Self-adaptation of mutation rates in non-elitist populations

Duc Cuong Dang, Per Kristian Lehre*

*Corresponding author for this work

Research output: Chapter in Book/Report/Conference proceedingConference contribution

36 Citations (Scopus)


The runtime of evolutionary algorithms (EAs) depends critically on their parameter settings, which are often problem-specific. Automated schemes for parameter tuning have been developed to alleviate the high costs of manual parameter tuning. Experimental results indicate that self-adaptation, where parameter settings are encoded in the genomes of individuals, can be effective in continuous optimisation. However, results in discrete optimisation have been less conclusive. Furthermore, a rigorous runtime analysis that explains how self-adaptation can lead to asymptotic speedups has been missing. This paper provides the first such analysis for discrete, population-based EAs. We apply levelbased analysis to show how a self-adaptive EA is capable of fine-tuning its mutation rate, leading to exponential speedups over EAs using fixed mutation rates.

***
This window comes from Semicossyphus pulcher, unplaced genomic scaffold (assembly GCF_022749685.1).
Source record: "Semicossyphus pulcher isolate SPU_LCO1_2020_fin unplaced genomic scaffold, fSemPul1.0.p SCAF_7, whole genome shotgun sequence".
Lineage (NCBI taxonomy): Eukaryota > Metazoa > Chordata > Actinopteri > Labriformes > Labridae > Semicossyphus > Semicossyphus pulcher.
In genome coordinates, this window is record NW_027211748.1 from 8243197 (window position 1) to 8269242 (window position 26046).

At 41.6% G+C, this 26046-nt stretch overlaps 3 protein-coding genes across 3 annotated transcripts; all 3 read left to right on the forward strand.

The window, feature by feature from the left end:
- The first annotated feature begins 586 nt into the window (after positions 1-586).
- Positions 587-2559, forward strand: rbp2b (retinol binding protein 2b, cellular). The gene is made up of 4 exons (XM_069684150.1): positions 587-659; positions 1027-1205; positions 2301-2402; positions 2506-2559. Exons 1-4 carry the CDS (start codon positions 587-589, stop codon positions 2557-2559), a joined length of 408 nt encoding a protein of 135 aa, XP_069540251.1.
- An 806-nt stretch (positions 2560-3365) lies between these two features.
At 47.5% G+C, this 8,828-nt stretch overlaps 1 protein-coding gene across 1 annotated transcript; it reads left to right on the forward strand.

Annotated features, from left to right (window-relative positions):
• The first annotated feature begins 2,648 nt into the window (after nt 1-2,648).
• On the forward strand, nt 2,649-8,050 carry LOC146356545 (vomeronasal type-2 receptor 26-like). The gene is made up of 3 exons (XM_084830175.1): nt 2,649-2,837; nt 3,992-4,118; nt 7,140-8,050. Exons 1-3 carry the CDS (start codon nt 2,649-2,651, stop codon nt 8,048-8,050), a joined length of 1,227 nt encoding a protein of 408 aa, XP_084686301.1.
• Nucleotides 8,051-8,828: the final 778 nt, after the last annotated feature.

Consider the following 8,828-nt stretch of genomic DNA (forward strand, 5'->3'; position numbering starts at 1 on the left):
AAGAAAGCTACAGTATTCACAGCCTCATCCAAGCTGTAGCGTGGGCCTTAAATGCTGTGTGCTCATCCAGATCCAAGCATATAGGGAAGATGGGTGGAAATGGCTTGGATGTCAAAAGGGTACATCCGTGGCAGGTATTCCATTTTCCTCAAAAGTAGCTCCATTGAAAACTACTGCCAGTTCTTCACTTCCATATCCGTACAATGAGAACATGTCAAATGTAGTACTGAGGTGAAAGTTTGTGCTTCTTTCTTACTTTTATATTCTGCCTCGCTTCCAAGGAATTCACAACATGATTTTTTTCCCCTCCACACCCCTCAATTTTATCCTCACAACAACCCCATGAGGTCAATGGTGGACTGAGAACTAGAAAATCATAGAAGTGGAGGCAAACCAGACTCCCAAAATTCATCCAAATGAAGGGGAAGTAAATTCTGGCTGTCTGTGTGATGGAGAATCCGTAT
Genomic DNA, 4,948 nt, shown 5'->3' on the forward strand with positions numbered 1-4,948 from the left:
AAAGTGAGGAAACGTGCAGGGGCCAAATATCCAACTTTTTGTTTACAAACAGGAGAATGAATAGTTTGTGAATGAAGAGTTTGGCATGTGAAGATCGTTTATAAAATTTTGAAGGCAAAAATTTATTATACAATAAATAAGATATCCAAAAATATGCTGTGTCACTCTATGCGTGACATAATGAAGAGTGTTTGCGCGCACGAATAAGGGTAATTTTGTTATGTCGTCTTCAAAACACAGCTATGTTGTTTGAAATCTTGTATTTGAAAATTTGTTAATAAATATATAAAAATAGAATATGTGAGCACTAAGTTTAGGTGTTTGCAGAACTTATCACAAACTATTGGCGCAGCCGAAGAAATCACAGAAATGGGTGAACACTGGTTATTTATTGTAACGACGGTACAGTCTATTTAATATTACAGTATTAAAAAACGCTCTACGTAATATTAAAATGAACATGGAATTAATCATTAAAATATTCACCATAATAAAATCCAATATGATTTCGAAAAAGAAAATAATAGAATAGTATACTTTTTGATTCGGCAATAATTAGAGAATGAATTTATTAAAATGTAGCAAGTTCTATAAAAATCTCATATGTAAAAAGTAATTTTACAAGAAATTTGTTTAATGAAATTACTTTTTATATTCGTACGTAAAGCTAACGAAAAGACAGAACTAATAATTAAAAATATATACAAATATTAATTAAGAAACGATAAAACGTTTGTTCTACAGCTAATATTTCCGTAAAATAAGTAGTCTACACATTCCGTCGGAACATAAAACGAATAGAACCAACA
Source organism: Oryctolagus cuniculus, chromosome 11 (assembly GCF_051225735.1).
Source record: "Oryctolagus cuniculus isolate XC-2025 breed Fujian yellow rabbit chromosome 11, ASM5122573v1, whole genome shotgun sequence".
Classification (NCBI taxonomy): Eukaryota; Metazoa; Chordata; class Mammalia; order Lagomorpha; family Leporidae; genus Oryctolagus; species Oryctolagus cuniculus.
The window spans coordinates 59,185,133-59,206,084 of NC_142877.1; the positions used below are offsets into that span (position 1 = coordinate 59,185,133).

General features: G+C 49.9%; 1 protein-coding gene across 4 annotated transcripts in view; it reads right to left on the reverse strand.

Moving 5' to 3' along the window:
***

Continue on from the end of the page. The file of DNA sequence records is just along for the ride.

Original languageEnglish
Title of host publicationPPSN 2016
Subtitle of host publicationParallel Problem Solving from Nature – PPSN XIV
EditorsJulia Handl, Emma Hart, Peter R. Lewis, Manuel López-Ibáñez, Gabriela Ochoa, Ben Paechter
PublisherSpringer Verlag
Number of pages11
ISBN (Electronic)9783319458236
ISBN (Print)9783319458229
Publication statusPublished - 31 Aug 2016
Event14th International Conference on Parallel Problem Solving from Nature, PPSN 2016 - Edinburgh, United Kingdom
Duration: 17 Sept 201621 Sept 2016

Publication series

NameLecture Notes in Computer Science (LNCS)
ISSN (Print)0302-9743
ISSN (Electronic)1611-3349
NameTheoretical Computer Science and General Issues (LNTCS)


Conference14th International Conference on Parallel Problem Solving from Nature, PPSN 2016
Country/TerritoryUnited Kingdom

ASJC Scopus subject areas

  • Theoretical Computer Science
  • Computer Science(all)


Dive into the research topics of 'Self-adaptation of mutation rates in non-elitist populations'. Together they form a unique fingerprint.

Cite this